Warrant Officer Class 1 Susan Morgan joined the Wrens in 1978 and has served on five overseas postings and three ships as a Royal Navy police officer.
Now retiring at age 52, WO1 Morgan’s last appointment was as the lead mediator and investigator for equality and inclusion issues at Navy Command Headquarters in Portsmouth. This was pioneering work for the branch for which she was awarded an MBE in 2010.
WO1 Morgan joined the Royal Navy at the earliest opportunity - at just 17 years old.
WO1 Morgan’s first posting came within a year of basic training in 1979 when she was posted to work with 40 Commando Royal Marines at Shackleton Barracks, Limavady, Northern Ireland.
She worked in the Officers’ Mess delivering admin support, which then allowed an extra patrol of marines to work outside the wire.
During the Falklands conflict in 1982, WO1 Morgan was stationed at Royal Naval Air Station Portland, where she vividly remembers the reality of war:
Personnel were being recalled from leave,” she said. “I remember sending two men to Brize Norton air base to check 500 life jackets before being sent to the Falklands.
This sense of urgency meant they travelled up in a staff car, no expense spared. I also remember the Master-at-Arms calling us into his office to say he had received a flash signal that HMS Sheffield had been sunk and personnel killed.
We then had to check our systems to see if any of their next of kin were in the area, so that they could be told as soon as possible. It was such a shock; it brought everyone together with a common purpose to support each other in any way we could.
Postings to Diego Garcia, Naples and Gibraltar, as well as deployments on HMS Invincible, Endurance and Royal Fleet Auxiliary vessel Argus, followed; all of these were groundbreaking deployments for women:
Diego Garcia is a beautiful place to work where the role of Navy police officers is to ensure British Indian Ocean territory law is enforced,” she said. “While I was there, the authority we had over US forces and employed nationals meant we were involved in an attempted murder, poaching, illegal fishing and the sad case of a stillborn baby - all serious cases outside our normal remit.
As the first Master-at-Arms to serve at Flag Officer Sea Training in Plymouth, WO1 Morgan was a sea rider working on British and foreign ships who came to the establishment for training.
Her specialisation in dealing with conduct after the capture of prisoners of war at sea meant that this small contribution, within a specialist organisation, prepared ships for possible deployment to areas of conflict.
When WO1 Morgan joined the Naval Service it was a year after the Naval Discipline Act came into force in 1977. This Act ensured equality for the two sexes in dealing with matters of law, both naval and criminal.
However, it wasn’t until 1990 when women were offered the right to serve at sea that WO1 Morgan felt a shift change by male colleagues - they had a respect for women who regularly served at sea, particularly as there were plenty of men who tried to avoid it:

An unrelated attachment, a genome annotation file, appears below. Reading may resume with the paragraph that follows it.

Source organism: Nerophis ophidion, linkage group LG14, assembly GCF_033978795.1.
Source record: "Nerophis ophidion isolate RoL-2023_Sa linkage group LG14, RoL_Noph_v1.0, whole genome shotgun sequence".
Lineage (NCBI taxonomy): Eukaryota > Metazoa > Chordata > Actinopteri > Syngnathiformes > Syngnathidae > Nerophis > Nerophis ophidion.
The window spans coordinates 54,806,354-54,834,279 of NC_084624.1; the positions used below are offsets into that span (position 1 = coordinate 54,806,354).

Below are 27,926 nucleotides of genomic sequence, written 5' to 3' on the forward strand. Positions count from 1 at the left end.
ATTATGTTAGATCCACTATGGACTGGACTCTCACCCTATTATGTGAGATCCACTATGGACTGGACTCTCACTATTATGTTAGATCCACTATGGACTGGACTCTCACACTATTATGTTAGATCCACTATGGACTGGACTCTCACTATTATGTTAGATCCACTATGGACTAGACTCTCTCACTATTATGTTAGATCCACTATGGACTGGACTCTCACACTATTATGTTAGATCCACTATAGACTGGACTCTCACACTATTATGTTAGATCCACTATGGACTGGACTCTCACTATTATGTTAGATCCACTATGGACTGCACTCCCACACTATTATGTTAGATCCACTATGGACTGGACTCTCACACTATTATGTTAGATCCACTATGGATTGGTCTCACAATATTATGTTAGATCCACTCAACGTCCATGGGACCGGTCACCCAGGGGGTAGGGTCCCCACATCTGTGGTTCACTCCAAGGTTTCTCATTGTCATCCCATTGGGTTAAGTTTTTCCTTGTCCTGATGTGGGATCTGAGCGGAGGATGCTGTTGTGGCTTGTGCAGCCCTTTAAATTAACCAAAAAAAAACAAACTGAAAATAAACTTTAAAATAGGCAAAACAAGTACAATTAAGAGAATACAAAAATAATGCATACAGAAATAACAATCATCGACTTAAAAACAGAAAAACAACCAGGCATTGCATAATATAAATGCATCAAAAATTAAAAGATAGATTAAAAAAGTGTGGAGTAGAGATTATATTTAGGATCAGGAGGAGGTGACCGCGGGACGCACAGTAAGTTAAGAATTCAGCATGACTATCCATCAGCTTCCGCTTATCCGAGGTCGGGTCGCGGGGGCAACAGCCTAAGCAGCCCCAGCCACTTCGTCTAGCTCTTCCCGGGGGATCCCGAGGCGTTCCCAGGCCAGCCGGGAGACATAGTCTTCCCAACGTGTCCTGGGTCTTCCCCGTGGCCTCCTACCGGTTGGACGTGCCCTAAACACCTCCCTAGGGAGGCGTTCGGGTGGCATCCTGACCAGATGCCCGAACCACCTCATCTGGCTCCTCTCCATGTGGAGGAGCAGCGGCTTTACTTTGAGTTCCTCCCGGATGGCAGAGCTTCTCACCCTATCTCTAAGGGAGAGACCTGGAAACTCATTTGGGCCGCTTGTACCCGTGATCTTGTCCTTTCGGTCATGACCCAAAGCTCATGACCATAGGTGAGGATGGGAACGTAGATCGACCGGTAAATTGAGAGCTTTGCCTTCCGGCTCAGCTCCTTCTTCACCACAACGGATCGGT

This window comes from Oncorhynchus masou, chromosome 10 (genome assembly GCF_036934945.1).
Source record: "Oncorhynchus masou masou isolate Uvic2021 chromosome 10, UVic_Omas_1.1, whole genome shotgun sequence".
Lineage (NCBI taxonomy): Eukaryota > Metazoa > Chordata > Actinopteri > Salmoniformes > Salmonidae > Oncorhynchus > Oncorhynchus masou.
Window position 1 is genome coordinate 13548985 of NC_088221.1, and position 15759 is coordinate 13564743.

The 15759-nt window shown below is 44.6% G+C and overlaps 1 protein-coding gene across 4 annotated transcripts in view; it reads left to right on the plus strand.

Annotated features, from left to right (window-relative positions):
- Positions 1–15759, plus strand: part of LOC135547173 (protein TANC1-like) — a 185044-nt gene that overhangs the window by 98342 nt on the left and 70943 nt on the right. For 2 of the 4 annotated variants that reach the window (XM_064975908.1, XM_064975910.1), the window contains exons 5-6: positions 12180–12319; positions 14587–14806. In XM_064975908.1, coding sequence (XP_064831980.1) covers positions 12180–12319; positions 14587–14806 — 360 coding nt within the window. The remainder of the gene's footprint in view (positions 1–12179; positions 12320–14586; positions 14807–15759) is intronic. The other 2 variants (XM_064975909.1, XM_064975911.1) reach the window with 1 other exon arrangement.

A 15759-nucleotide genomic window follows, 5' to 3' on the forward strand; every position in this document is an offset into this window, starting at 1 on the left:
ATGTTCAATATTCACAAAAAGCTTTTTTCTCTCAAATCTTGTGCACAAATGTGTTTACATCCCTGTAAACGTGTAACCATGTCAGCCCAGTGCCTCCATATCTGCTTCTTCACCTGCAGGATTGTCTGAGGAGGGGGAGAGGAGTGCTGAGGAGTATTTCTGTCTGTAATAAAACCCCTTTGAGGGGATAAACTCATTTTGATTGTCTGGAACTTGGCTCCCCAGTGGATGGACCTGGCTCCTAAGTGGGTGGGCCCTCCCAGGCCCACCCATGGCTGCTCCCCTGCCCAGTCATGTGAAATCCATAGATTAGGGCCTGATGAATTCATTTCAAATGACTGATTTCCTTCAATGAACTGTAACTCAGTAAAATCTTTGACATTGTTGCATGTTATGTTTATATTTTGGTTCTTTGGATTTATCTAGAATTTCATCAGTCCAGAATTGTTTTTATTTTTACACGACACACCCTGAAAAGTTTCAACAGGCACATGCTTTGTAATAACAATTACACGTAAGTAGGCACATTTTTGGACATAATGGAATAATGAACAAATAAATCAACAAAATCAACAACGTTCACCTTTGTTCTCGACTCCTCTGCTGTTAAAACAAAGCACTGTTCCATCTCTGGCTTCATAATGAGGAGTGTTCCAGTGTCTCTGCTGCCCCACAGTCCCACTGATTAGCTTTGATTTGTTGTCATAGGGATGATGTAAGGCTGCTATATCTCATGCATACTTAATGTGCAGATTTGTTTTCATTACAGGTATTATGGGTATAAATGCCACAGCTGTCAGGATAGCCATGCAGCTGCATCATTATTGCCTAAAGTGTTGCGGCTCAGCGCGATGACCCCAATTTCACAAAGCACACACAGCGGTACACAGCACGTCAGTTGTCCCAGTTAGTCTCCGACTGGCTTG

I was always being told you have not done the job until you have served at sea,” added WO1 Morgan. “Being addressed as Master helped with integration of working on my first ship HMS Invincible where we conducted two back-to-back, seven-month deployments in the Adriatic.
Nothing really prepares you for life at sea though - the confinement, the banter and the loss of private life.
Working on HMS Endurance WO1 Morgan had the additional role of Flight Deck Officer. Deploying to Antarctica the spectacular sights of icebergs and wildlife were breathtaking:
It felt a real privilege to visit somewhere so remote,” she said.
During the two deployments, the ship visited Argentina, the Falkland Islands, Cape Town, Montevideo, Rio and Peru, to name but a few.
WO1 Morgan’s final posting, in which she served for more than five years, required her to use her investigative skills in dealing with allegations of bullying and harassment. In 2007 she became an accredited mediator, specialising in resolving workplace disputes.
Although senior officers were initially sceptical of this alternative method, the high success rate and the savings on time and cost meant that commanding officers could ensure the restoration of operational capability within one to two days. This avoided lengthy investigations, reducing any additional stress on individuals already serving in a sometimes highly pressurised environment.
For this work, WO1 Morgan received a Commendation from the Second Sea Lord and the prestigious award of an MBE from Prince Charles.
Following her retirement, WO1 Morgan has set up her own business, while also remaining a consultant to the Services. She said:
I have had the most incredible career working with inspiring and amazing people. With a vocation of joining the Police, establishing a career which included travelling the world was a dream come true.
Naturally in some aspects I will be sad to leave; however, I have been preparing for life outside for the last two years, receiving advice and bespoke resettlement courses, so I’m now looking forward to new challenges and the next chapter of running my own business.